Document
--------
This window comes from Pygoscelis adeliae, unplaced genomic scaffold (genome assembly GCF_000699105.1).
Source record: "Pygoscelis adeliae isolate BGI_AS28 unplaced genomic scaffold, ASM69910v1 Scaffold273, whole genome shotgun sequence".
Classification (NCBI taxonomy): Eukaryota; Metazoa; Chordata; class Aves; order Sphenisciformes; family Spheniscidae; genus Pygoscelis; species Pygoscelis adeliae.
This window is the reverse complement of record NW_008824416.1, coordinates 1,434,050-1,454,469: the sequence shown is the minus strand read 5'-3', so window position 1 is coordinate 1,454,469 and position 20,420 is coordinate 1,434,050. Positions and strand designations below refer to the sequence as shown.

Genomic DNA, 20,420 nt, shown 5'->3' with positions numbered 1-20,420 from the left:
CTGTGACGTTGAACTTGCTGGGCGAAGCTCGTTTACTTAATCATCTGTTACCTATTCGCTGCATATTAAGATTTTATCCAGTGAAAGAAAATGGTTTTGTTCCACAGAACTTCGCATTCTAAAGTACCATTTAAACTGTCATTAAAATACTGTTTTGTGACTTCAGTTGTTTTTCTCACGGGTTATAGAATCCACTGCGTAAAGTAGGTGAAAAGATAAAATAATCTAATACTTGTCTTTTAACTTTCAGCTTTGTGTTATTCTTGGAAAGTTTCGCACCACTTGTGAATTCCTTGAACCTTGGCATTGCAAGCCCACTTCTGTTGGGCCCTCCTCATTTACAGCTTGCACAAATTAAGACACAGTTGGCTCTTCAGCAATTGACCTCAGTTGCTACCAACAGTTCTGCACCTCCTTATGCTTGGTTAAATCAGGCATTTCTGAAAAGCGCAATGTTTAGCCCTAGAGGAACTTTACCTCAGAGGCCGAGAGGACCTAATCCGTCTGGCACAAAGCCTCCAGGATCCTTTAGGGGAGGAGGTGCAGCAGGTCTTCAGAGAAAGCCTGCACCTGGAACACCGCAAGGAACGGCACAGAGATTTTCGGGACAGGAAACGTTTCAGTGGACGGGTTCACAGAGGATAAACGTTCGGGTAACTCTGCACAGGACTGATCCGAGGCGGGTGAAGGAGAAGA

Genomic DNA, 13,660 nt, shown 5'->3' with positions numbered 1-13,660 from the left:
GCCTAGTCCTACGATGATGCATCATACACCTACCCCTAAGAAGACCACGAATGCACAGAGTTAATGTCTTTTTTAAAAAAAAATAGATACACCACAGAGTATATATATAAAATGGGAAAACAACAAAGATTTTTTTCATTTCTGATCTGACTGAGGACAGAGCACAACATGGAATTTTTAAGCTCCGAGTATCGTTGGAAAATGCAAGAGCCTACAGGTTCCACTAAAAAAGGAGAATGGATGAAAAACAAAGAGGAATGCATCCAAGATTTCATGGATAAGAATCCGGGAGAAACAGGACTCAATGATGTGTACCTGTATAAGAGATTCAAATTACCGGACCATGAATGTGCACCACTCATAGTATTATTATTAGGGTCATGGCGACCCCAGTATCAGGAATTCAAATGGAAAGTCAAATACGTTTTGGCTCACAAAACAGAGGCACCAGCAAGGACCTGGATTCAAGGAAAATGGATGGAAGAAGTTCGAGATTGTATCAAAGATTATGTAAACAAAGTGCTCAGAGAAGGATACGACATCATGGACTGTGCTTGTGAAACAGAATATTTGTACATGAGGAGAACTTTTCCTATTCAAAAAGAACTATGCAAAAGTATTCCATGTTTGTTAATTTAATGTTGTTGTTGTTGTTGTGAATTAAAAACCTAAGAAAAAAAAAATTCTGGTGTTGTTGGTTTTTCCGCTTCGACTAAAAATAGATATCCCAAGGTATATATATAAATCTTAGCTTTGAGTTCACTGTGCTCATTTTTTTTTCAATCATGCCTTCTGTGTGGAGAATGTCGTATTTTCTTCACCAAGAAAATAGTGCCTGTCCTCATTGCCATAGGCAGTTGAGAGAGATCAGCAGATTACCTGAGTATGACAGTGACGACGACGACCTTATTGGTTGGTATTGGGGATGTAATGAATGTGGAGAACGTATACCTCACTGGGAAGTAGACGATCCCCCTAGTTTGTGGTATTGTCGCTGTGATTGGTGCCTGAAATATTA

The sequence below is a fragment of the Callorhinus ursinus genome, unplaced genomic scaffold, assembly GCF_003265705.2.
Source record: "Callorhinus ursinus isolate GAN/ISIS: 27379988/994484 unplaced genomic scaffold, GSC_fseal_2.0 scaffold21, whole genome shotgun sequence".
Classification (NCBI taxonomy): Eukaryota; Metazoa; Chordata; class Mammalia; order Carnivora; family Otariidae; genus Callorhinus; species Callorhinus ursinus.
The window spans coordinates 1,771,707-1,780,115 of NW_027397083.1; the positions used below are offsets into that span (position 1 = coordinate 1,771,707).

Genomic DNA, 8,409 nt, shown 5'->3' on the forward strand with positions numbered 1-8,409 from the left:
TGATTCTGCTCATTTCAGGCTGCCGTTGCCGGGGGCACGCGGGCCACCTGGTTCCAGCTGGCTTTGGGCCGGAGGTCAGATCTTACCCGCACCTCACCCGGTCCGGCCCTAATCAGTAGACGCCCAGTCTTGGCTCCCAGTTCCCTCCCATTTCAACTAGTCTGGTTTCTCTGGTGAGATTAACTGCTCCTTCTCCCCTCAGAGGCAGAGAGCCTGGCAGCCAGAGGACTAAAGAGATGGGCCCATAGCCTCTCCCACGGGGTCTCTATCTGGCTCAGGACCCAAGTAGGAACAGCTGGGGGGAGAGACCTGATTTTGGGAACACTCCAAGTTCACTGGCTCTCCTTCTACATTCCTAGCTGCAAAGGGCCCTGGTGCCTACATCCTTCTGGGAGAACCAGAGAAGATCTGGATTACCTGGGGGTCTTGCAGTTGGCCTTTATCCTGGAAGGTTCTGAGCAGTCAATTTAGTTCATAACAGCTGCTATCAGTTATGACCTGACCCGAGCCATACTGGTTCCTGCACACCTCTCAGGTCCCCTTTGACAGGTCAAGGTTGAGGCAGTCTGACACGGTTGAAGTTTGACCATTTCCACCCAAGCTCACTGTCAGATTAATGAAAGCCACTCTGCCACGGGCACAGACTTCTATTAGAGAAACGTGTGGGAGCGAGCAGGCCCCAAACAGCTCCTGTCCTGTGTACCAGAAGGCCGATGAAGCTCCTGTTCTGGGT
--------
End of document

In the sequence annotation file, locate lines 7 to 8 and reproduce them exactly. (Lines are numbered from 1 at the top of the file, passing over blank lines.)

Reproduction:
Genomic DNA, 13,660 nt, shown 5'->3' with positions numbered 1-13,660 from the left:
GCCTAGTCCTACGATGATGCATCATACACCTACCCCTAAGAAGACCACGAATGCACAGAGTTAATGTCTTTTTTAAAAAAAAATAGATACACCACAGAGTATATATATAAAATGGGAAAACAACAAAGATTTTTTTCATTTCTGATCTGACTGAGGACAGAGCACAACATGGAATTTTTAAGCTCCGAGTATCGTTGGAAAATGCAAGAGCCTACAGGTTCCACTAAAAAAGGAGAATGGATGAAAAACAAAGAGGAATGCATCCAAGATTTCATGGATAAGAATCCGGGAGAAACAGGACTCAATGATGTGTACCTGTATAAGAGATTCAAATTACCGGACCATGAATGTGCACCACTCATAGTATTATTATTAGGGTCATGGCGACCCCAGTATCAGGAATTCAAATGGAAAGTCAAATACGTTTTGGCTCACAAAACAGAGGCACCAGCAAGGACCTGGATTCAAGGAAAATGGATGGAAGAAGTTCGAGATTGTATCAAAGATTATGTAAACAAAGTGCTCAGAGAAGGATACGACATCATGGACTGTGCTTGTGAAACAGAATATTTGTACATGAGGAGAACTTTTCCTATTCAAAAAGAACTATGCAAAAGTATTCCATGTTTGTTAATTTAATGTTGTTGTTGTTGTTGTGAATTAAAAACCTAAGAAAAAAAAAATTCTGGTGTTGTTGGTTTTTCCGCTTCGACTAAAAATAGATATCCCAAGGTATATATATAAATCTTAGCTTTGAGTTCACTGTGCTCATTTTTTTTTCAATCATGCCTTCTGTGTGGAGAATGTCGTATTTTCTTCACCAAGAAAATAGTGCCTGTCCTCATTGCCATAGGCAGTTGAGAGAGATCAGCAGATTACCTGAGTATGACAGTGACGACGACGACCTTATTGGTTGGTATTGGGGATGTAATGAATGTGGAGAACGTATACCTCACTGGGAAGTAGACGATCCCCCTAGTTTGTGGTATTGTCGCTGTGATTGGTGCCTGAAATATTA